‘And then it was Christmas Eve… The house was full of expectation and excitement – cooking smells coming from the kitchen, shouts from the children, people disappearing into rooms to write Christmas cards and wrap presents and plan complicated secrets.’
Set a century ago, The Silent Stars Go By achieves the very clever trick of appearing to have been written at the time, while confronting a serious issue in a way that will resonate with modern day readers.
‘Margot had a strange lump in her chest, somewhere between grief and envy.
Look what you’re giving him, she told herself fiercely. Just look at him! He’d never have a Christmas like this with you, would he?’
Three years before the story begins, Margot, a vicar’s daughter, has become pregnant. Shortly after, boyfriend Harry goes missing in action on the Western Front. With little hope of their becoming a family, she passes the baby to her mother to raise as her own. Then in 1919, with war over, Harry unexpectedly returns. Faced with the added emotional pressure of a family Christmas, Margot is forced to confront the decisions she has made.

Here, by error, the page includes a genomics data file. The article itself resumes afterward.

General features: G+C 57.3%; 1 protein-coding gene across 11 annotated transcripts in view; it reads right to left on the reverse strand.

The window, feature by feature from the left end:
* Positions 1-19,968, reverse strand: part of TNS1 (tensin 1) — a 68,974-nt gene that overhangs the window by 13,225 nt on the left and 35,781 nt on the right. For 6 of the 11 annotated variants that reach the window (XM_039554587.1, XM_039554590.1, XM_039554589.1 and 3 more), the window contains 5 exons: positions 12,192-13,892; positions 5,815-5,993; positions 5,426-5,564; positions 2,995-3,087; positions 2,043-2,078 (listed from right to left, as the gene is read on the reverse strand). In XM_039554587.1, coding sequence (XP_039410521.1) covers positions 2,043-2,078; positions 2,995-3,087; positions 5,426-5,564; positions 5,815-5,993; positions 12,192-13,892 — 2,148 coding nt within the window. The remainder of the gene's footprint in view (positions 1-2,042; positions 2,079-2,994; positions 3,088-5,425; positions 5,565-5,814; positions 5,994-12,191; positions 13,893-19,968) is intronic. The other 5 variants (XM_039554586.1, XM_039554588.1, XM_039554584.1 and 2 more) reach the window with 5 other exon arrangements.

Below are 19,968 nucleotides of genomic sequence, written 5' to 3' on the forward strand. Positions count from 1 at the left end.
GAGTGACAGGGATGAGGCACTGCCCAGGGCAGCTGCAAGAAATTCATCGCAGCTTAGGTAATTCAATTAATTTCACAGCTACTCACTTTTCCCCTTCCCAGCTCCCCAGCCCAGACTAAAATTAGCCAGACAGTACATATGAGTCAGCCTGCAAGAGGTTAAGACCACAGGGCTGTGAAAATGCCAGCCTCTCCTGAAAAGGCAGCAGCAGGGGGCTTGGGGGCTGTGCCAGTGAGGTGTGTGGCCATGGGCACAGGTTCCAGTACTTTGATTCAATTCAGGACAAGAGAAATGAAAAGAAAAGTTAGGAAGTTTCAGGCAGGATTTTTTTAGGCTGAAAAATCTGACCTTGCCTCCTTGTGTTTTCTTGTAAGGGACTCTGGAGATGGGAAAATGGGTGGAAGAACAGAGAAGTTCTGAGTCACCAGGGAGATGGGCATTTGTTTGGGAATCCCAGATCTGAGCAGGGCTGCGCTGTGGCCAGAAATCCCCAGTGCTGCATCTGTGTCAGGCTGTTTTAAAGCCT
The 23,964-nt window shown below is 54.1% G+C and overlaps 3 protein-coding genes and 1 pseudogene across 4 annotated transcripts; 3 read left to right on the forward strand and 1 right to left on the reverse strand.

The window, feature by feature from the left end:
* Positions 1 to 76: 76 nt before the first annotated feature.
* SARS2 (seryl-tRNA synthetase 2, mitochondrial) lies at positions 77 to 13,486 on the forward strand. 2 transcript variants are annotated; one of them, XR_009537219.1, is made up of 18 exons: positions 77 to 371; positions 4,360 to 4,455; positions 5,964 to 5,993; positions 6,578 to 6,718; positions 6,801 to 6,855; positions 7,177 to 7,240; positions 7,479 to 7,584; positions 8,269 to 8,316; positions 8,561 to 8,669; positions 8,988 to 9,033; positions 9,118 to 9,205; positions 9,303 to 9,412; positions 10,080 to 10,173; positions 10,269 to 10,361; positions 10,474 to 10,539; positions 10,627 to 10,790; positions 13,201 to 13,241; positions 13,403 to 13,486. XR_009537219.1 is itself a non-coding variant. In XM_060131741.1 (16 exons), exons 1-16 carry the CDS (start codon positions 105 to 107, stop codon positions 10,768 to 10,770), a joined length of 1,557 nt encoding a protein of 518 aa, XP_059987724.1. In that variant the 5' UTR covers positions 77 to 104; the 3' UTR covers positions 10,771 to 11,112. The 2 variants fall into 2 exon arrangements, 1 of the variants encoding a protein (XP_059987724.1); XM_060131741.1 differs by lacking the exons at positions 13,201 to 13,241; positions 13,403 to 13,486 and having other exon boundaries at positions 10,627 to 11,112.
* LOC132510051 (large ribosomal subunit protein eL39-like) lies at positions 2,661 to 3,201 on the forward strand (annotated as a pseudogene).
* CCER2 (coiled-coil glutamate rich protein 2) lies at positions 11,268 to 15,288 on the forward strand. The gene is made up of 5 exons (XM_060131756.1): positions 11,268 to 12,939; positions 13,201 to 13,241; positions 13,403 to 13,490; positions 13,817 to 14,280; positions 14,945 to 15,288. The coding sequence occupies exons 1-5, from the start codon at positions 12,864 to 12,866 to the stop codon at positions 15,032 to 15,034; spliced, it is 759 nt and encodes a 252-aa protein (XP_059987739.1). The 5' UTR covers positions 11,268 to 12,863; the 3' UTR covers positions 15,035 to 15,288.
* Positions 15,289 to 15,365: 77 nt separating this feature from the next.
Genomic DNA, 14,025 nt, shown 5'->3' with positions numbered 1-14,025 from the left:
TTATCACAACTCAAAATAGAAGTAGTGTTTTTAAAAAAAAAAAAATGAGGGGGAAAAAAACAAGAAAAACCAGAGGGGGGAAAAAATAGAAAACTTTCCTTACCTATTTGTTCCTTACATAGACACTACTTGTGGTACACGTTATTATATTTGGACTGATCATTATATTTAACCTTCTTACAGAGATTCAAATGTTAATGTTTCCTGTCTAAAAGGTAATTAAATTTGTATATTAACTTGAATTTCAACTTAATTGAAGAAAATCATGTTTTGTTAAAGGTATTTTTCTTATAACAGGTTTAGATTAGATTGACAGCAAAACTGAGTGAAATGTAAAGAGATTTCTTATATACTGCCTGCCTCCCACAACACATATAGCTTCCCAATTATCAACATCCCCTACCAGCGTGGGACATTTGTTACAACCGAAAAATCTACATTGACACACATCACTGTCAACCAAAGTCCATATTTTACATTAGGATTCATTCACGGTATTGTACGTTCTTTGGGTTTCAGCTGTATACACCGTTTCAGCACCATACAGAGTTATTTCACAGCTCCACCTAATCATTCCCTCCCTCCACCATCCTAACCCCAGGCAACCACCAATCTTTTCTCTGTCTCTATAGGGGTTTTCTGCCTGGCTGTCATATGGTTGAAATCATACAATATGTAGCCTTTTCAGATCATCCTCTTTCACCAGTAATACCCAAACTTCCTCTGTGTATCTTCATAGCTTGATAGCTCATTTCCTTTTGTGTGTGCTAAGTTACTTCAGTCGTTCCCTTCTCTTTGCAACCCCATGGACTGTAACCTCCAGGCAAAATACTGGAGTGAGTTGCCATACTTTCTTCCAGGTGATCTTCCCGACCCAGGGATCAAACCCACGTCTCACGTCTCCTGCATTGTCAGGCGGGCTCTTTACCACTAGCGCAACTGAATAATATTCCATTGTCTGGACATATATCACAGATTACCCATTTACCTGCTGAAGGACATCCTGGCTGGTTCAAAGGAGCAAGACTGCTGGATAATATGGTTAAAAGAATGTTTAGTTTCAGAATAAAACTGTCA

‘Margot watched them, her father’s hands helping James to lift the things out of the stockings, and had to look away. Her eye caught her mother’s, standing in the doorway. Her mother, watching her father, watching James. And James, engrossed in his new whistle, unaware of them all.’
Nicholls is good at the torturous family dynamics that arise as the focus is supposed to be on the happiness of the child. But The Silent Stars Go By isn’t a total Christmas angst-fest. What we are reading about is a loving family trying to make the best out of a seemingly impossible situation.
‘“Everything all right, dear?” her mother said – damn mothers, shouldn’t they have better things to do on Christmas than notice their daughters?’
Importantly Christmas brings with it a glimmer of hope and reconciliation for Margot and Harry, as he gifts her a charm bracelet with a note that has added poignancy a century on.
‘I brought this for my girl in Calais, a hundred years ago.’
And the day is made complete by the unveiling of the tree, an event that unites all generations of the family.
‘The little tree sat in the bay window, its candles glowing, the angel on the top with her china wings outstretched, the presents nestling in the branches and beneath it. Margot glanced at James. He was wriggling with excitement, his mouth open, and unaccountably her eyes filled with tears. It had been worth it then, all those lonely days, if it meant there were still moments like this one.’
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